“Facing my imminent death, I vow with all beings to go with the natural process at peace with whatever comes. When someone close to me dies, I vow with all beings to settle in ultimate closeness and continue our dialogue there.”
A towering figure in Western Zen and the transmission of the Zen tradition to America, Robert Baker Aitken Roshi passed away on the 5th of August aged 93. Aitken Roshi lost a brief battle against pneumonia in Honololu, O’ahu, Hawai’i.
Born in Philadelphia in 1917, Aitken lived most of his youth (except for a year and a half in a California high school) in Hawai’i after his father accepted an appointment at the Bishop Museum in Honolulu. He spent two and a half years at the University of Hawai’i before the outbreak of World War II. On the day after Pearl Harbour was bombed, he was captured by Japanese soldiers and spent the rest of the war in civilian interment camps in Japan. As ironic luck would have it, this was when the future Roshi was first exposed to Zen after a prison guard loaned him a copy of Zen in English Literature and the Oriental Classics, by R.H. Blyth. Fascinated by Zen and experiencing a further twist of fate, Aitken and the book’s author, Blyth, were transferred to the same camp. Thus began his intellectual familiarization in the Zen tradition.
Upon the war’s end, Aitken returned to Hawai’i and completed his undergraduate degree in English literature. He moved to California and became a student under Nyogen Senzaki, who gave Aitken the Dharma name Chotan (Deep Pool). Equipped with the knowledge of koan study, Aitken once more returned to Hawai’i and earned a Master’s in Japanese studies in 1950. In the same year, he returned to Japan and studied under Rinzai master Soen Nakagawa Roshi.
Soen Roshi confirmed Aitken’s deeper understanding of Zen in 1971, after successfully engaging in koans and proving himself to his masters as a teacher in his own capacity. In 1959, he and his wife Anne established the Kokoan Zendo (although his training in Zen would continue well into the 1970’s). This would become the Diamond Sangha network, with centres on several Hawai’ian islands and in California, Arizona, Texas, Washington State, Germany, Argentina, and New Zealand. Thanks to his collaboration with his senior student and first Dharma heir, John Tarrant, the Diamond Sangha is currently the largest Zen organization in Australia.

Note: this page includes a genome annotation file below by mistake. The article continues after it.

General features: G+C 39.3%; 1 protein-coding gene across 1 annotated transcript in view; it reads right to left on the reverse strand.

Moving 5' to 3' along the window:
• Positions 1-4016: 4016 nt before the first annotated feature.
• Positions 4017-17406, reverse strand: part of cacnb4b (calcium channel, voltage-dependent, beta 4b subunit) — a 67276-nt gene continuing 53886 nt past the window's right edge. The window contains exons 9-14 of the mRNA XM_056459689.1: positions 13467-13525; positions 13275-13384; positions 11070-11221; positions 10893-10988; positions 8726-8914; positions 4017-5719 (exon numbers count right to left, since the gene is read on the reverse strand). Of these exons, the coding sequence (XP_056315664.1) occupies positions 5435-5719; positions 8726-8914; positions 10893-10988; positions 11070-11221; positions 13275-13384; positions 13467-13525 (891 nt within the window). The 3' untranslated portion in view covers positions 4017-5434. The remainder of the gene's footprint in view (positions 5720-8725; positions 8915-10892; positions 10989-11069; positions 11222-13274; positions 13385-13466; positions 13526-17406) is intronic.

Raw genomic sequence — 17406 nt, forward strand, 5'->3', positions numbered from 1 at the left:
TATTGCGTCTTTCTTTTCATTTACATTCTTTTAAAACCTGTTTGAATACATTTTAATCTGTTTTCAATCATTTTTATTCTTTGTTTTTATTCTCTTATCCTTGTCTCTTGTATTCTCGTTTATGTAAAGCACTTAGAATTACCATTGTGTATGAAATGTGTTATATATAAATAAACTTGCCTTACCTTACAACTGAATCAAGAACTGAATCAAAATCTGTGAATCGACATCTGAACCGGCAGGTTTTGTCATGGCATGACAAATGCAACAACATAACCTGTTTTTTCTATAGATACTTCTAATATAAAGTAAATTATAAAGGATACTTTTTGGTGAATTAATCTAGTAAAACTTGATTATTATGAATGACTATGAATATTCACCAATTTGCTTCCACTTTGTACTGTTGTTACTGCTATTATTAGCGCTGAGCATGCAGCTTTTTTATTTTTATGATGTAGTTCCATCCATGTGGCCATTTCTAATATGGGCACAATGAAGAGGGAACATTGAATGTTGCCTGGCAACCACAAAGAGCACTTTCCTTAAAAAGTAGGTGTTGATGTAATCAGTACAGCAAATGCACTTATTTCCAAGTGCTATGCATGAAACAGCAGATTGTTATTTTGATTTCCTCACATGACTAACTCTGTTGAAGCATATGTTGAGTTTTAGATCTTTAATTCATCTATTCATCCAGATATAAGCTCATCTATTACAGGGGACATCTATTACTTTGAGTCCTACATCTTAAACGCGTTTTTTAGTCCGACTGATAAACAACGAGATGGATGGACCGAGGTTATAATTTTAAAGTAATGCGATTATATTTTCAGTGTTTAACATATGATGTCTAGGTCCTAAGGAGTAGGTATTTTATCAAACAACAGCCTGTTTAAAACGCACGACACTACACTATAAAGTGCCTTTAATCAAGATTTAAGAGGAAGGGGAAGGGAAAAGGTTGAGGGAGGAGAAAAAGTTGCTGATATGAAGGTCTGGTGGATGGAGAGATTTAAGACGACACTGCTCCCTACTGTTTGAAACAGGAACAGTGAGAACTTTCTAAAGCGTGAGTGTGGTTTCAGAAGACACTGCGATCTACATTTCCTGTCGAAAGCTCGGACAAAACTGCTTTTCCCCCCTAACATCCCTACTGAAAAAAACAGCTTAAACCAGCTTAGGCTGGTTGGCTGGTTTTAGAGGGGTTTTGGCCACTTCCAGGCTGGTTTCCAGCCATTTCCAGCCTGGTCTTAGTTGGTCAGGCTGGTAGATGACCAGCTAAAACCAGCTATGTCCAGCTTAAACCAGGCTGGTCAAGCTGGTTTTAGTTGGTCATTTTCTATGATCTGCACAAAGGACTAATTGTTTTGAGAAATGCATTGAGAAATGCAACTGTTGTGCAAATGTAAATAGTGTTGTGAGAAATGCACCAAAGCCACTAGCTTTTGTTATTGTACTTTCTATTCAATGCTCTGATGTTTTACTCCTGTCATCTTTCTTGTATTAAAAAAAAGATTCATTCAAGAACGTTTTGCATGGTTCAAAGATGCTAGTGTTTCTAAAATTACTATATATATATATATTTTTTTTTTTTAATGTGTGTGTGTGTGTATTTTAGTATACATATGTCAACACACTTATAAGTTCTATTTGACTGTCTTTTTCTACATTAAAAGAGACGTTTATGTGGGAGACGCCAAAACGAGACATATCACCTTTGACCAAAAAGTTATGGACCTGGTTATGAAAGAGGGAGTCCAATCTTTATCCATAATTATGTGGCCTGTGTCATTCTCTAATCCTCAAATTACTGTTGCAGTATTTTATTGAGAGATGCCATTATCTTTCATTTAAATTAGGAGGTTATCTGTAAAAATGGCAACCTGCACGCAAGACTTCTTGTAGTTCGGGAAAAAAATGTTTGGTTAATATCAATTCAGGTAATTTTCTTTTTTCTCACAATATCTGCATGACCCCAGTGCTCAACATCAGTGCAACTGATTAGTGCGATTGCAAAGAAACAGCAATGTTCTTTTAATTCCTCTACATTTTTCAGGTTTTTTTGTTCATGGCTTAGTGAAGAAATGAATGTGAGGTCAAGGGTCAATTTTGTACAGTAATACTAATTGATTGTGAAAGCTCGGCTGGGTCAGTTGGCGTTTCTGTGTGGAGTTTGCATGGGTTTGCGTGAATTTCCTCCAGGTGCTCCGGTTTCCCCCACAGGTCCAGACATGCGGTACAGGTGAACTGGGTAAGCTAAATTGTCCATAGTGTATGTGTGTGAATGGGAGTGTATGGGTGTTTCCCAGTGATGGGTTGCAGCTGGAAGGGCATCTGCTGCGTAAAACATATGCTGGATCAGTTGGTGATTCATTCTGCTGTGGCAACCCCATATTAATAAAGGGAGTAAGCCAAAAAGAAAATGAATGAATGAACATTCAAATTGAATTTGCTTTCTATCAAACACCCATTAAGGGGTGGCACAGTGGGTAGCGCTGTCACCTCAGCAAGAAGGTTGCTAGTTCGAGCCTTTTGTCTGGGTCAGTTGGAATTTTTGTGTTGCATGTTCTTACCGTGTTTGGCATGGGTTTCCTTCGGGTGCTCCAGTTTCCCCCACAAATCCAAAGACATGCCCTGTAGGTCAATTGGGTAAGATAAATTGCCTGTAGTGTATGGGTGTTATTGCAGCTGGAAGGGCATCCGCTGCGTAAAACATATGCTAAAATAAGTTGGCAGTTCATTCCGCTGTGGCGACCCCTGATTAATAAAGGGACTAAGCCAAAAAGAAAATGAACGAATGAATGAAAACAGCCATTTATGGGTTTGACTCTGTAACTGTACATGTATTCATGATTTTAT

Aitken Roshi is now known as one of Western Zen’s foremost social justice activists. He was a founder of the Buddhist Peace Fellowship (with another of his senior students Nelson Foster, Mrs. Aitken, Zen Master Thich Nhat Hanh, poet Gary Snyder, deep ecologist Joanna Macy, Insight Meditation teacher Jack Kornfield, Pure Land exponent and priest Al Bloom, and more). Among the many books written by Aitken Roshi, Taking the Path of Zen is seminal to scholars and practitioners (or both) of Zen, and his Mind of Clover is still considered a classic on Buddhist ethics.
Like the late Most Venerable Sheng Yi, Aitken Roshi was a witness to the inhumanity of humanity, but also responsible for the flourishing of Zen as a tradition that was open to the Western consciousness, which was experiencing great inner contradictions after the fragmentation of the colonial empires and the war against Nazi Germany and imperial Japan. Perhaps it is the spirit of Zen – one that transcends attachment to human concepts without losing compassion for the human spirit – is what the West was longing for after having bred and suffered greater brutality than “all the violence imagined to the despots of Asia” (Thomas Merton). His efforts to bring about a blooming of Zen in the West were, on the whole, extremely successful, and Zen is has established itself in the United States, Europe, and Australia as a progressive path of awakening unattached to rituals or cultural conventions.
This largely positive image of Zen is thanks to the bodhisattva work of teachers like Robert Aitken Roshi, who spoke in the spiritual language of a post-modern, scientific, rational world. In his memory and following his example, we can also take advantage of these fruitful conditions and work toward the continued flourishing of the Buddhist way of life for future generations.